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The Russian state news agency Sputnik has proposed a monument to the victims of the 1999 NATO bombing of Serbia.

Mijat Lakicevic, a Belgrade-based journalist, writing recently on the independent web portal Pescanik, put forward a provocative proposal.

“We should build a monument to the victims of the Serbian Academy of Arts and Sciences,” he wrote.

Lakicevic is referring to the infamous Memorandum, a 1986 manifesto seen as promoting Serbian nationalism that was signed by a number of prominent Serbian academics. In the eyes of many, it marked the beginning of the drawing of ethnic lines in Yugoslav societies and served as a prologue to the wars of the 1990s.

His idea is in reaction to a serious initiative by Russia’s state-backed Sputnik media outlet to build a monument to the victims of the 1999 NATO bombing of Serbia.

According to Lakicevic, it was the 1986 Memorandum that turned Serbs against their neighbors and, indeed, against the rest of the world.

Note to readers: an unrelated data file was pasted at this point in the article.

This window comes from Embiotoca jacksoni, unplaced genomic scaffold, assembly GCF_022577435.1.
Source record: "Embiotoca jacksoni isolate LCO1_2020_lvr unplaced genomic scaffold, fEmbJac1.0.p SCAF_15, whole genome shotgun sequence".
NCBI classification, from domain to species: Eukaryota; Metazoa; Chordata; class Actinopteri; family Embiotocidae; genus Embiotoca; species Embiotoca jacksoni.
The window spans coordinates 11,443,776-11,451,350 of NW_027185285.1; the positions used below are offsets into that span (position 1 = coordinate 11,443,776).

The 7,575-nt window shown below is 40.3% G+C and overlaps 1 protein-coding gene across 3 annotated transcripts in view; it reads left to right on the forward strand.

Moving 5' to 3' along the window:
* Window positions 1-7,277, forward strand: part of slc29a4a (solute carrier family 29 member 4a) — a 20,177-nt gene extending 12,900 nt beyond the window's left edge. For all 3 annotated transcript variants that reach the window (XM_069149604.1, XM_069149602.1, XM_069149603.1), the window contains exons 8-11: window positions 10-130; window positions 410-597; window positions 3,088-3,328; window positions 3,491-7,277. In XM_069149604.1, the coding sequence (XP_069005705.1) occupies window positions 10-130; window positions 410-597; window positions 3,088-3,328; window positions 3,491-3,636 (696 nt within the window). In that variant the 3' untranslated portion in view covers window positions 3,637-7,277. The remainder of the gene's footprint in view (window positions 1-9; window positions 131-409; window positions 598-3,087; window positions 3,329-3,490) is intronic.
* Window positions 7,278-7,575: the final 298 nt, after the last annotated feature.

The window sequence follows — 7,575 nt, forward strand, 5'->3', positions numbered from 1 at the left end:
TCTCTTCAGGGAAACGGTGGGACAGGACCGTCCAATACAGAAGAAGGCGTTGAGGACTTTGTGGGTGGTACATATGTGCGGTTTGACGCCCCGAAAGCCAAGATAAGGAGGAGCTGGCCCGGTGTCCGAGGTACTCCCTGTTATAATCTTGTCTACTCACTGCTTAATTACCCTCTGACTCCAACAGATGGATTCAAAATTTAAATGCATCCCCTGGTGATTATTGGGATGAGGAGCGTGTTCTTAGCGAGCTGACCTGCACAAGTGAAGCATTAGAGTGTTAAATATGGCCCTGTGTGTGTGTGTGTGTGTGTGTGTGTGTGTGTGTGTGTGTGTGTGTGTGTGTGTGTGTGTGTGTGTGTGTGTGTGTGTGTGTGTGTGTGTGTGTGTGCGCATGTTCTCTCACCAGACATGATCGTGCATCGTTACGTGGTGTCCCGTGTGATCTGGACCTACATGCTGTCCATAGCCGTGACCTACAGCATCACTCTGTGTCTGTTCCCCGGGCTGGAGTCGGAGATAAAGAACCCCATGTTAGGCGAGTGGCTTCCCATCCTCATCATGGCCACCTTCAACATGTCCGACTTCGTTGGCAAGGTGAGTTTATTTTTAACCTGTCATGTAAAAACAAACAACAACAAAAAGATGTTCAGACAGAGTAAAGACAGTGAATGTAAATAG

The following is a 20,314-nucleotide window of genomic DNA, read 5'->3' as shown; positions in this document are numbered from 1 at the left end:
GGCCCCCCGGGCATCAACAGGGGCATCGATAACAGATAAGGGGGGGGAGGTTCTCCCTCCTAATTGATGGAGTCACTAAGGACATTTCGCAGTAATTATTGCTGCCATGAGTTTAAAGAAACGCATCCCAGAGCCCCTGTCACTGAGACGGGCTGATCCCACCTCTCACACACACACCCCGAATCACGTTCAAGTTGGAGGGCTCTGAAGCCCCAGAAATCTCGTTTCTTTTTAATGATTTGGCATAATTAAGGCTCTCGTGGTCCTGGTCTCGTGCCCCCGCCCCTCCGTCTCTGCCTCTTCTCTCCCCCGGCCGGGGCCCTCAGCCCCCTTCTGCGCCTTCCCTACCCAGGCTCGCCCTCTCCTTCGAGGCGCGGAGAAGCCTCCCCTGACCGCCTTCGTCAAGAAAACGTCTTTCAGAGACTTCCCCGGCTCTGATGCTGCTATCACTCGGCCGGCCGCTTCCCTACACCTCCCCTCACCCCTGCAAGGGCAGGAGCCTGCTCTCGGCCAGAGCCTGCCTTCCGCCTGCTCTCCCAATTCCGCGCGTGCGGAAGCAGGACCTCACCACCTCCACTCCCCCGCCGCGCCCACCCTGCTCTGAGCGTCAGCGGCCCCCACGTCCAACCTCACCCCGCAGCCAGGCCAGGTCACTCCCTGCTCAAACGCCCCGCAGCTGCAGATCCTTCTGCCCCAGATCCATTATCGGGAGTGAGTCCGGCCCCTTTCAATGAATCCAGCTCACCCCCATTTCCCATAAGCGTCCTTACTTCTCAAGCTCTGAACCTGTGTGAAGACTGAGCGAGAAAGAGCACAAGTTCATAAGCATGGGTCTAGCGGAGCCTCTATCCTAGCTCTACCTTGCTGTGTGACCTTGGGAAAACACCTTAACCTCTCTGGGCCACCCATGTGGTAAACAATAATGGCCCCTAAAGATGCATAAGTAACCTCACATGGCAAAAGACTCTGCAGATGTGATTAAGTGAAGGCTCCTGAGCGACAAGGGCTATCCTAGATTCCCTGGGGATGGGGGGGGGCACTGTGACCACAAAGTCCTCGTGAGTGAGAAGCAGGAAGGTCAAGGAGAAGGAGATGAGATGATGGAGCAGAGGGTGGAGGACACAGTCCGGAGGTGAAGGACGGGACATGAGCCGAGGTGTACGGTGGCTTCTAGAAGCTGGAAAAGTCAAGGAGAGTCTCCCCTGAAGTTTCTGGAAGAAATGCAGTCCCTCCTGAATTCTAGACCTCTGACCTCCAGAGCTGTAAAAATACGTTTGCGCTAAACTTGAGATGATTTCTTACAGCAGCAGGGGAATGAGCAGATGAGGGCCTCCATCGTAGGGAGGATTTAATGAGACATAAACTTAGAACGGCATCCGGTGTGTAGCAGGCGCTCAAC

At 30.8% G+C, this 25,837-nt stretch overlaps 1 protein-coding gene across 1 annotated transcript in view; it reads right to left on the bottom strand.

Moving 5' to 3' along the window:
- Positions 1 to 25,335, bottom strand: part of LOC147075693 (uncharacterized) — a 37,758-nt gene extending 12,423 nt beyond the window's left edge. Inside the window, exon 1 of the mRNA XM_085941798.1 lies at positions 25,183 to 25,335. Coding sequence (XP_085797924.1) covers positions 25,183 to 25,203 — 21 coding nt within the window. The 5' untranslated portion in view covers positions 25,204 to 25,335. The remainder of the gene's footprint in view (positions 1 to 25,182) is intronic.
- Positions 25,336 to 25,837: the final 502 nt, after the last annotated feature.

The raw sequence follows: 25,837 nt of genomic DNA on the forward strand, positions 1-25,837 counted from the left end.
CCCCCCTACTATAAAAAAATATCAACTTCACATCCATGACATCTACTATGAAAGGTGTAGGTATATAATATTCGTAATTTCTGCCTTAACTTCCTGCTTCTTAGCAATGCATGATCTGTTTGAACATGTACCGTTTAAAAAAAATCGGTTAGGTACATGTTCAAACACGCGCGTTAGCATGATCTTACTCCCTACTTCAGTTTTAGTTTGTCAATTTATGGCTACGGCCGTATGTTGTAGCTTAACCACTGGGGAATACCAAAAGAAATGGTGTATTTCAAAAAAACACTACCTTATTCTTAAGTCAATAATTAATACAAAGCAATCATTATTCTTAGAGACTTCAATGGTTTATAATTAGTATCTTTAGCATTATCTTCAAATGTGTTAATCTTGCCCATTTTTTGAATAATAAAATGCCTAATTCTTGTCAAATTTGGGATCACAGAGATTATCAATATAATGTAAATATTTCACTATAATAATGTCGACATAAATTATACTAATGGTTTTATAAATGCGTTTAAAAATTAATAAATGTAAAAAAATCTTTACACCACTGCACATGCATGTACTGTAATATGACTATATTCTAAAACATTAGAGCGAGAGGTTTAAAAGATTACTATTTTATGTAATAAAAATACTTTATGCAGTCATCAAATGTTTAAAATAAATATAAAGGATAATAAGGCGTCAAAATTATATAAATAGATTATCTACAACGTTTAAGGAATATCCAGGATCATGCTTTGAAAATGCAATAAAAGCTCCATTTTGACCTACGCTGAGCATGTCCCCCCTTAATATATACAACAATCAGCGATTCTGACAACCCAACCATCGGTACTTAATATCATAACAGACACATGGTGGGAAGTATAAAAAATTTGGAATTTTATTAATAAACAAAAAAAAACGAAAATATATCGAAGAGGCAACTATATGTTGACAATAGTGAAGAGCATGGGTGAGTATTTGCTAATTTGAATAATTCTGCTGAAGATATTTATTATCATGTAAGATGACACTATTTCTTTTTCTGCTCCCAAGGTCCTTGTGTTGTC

“The harm done by that ideology [expressed in the Memorandum] is far greater than the damage caused by the war against NATO,” Lakicevic writes.

The wars that preceded the 1999 intervention led to the exodus of hundreds of thousands of educated young people and incalculable economic loss -- “a national catastrophe,” according to Lakicevic. “And that is without even mentioning the evil wrought upon other [neighboring] peoples."

Lakicevic says he does not expect many public figures to back his proposal, which is what one might call an intellectual exercise rather than a serious proposal. He will certainly be unable to compete with the long list of prominent individuals, politicians, and celebrities supporting the Sputnik proposal, which is seen as an attempt by Moscow to further discourage Belgrade -- the Kremlin’s closest ally in the Balkans -- from pursuing closer ties with the West, including membership in NATO.

Apart from Prime Minister and now President-elect Aleksandar Vucic, who said that Serbia will “fulfill its duty toward innocent victims of aggression,” a number of public figures have pledged their support, including some signatories of the 1986 Memorandum. Serbian film director Emir Kusturica is one of the most outspoken supporters of the Sputnik initiative.